Passenger rail service ended in Peoria in 1978, making it the current largest city in Illinois that is unserved. The region was last served by passenger rail in 1981, when the Prairie Marksman briefly ran from East Peoria.
Restoring passenger rail service to Peoria has been discussed a few times throughout the past decade, including in 2011 when an Amtrak feasibility study played with the idea of a new Peoria to Normal passenger rail line. Commuter bus service from Peoria’s airport to Amtrak’s Normal Station has also been considered. But LaHood says this time is different because money is now available to make this happen thanks to the $66 billion for passenger rail through the bipartisan infrastructure bill passed by Congress last year.
If the project moves forward, negotiations with such railroads as Tazewell and Peoria Railroad (TZPR), Iowa Interstate Railroad (IAISRR), CSX, Metra, Amtrak and potentially Canadian National (CN) (depending on the final route selected from Joliet to Chicago, which is not yet determined in the study) will need to take place as the passenger route would run along existing rail lines currently owned by the six different freight and rail companies.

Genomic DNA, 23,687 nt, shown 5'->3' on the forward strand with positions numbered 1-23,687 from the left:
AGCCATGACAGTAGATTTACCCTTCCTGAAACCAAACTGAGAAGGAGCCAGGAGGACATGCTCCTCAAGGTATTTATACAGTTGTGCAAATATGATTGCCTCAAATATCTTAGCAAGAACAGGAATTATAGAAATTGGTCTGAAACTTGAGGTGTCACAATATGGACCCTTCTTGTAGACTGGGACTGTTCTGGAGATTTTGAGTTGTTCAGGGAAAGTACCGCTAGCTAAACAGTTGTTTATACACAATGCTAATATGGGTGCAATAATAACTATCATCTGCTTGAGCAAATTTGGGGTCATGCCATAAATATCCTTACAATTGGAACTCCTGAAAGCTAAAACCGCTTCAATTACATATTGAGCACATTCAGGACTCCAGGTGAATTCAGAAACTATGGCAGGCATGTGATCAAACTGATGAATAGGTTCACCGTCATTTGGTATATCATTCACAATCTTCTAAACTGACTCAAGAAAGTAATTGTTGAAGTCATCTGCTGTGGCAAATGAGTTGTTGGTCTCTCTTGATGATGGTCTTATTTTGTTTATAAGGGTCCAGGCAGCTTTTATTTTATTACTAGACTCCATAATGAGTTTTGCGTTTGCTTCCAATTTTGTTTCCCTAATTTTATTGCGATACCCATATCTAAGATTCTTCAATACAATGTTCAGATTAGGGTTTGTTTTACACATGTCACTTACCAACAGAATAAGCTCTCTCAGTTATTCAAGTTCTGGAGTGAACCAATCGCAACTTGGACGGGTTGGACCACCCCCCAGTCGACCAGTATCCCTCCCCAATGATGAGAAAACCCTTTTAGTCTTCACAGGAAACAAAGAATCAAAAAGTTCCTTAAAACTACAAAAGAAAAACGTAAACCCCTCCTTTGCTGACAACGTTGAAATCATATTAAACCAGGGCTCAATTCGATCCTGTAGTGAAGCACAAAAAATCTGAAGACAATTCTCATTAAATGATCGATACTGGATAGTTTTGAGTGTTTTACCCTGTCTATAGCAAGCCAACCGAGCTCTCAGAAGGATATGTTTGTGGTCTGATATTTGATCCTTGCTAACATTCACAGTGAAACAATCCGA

According to WCBU, the route will mostly follow that of the former Rock Island Rocket line, except for a final stop at Union Station rather than the LaSalle Street Station in Chicago.
LaHood, who acknowledged that negotiations with freight rail companies can be difficult, says he “has experience in that realm through previous negotiations working with then-Illinois Gov. Pat Quinn and freight rail companies to improve a passenger rail line running from Chicago into Southern Illinois.”
“It was difficult, and it took us a couple years to get the agreements, I would say that we’re going to have to work with these freight rails that own the tracks. And some parts of the tracks are being utilized and some aren’t,” said LaHood. “So, we’ll enter these negotiations eyes wide open, but with the with the idea that you can accomplish shared agreements with the freight rails, but it takes some negotiation to do it. And I think we’re up to it, and I think eventually it will happen.”